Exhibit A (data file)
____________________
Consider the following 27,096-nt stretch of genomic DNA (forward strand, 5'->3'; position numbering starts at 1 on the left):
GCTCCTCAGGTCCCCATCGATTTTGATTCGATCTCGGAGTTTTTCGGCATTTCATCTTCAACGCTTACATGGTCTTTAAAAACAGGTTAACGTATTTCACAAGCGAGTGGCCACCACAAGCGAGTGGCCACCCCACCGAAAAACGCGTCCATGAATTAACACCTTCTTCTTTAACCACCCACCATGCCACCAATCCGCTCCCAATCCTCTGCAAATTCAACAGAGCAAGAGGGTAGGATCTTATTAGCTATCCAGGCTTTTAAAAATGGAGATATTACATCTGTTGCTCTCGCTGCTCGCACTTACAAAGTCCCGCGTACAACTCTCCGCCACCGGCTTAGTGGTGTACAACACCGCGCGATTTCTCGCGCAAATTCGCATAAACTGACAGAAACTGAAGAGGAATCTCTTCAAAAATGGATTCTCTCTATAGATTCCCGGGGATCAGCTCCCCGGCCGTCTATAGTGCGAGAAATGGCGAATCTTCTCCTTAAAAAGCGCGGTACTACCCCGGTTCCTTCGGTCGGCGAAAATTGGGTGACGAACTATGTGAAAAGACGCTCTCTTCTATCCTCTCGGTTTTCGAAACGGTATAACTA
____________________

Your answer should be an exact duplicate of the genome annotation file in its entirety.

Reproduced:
Consider the following 27,096-nt stretch of genomic DNA (forward strand, 5'->3'; position numbering starts at 1 on the left):
GCTCCTCAGGTCCCCATCGATTTTGATTCGATCTCGGAGTTTTTCGGCATTTCATCTTCAACGCTTACATGGTCTTTAAAAACAGGTTAACGTATTTCACAAGCGAGTGGCCACCACAAGCGAGTGGCCACCCCACCGAAAAACGCGTCCATGAATTAACACCTTCTTCTTTAACCACCCACCATGCCACCAATCCGCTCCCAATCCTCTGCAAATTCAACAGAGCAAGAGGGTAGGATCTTATTAGCTATCCAGGCTTTTAAAAATGGAGATATTACATCTGTTGCTCTCGCTGCTCGCACTTACAAAGTCCCGCGTACAACTCTCCGCCACCGGCTTAGTGGTGTACAACACCGCGCGATTTCTCGCGCAAATTCGCATAAACTGACAGAAACTGAAGAGGAATCTCTTCAAAAATGGATTCTCTCTATAGATTCCCGGGGATCAGCTCCCCGGCCGTCTATAGTGCGAGAAATGGCGAATCTTCTCCTTAAAAAGCGCGGTACTACCCCGGTTCCTTCGGTCGGCGAAAATTGGGTGACGAACTATGTGAAAAGACGCTCTCTTCTATCCTCTCGGTTTTCGAAACGGTATAACTA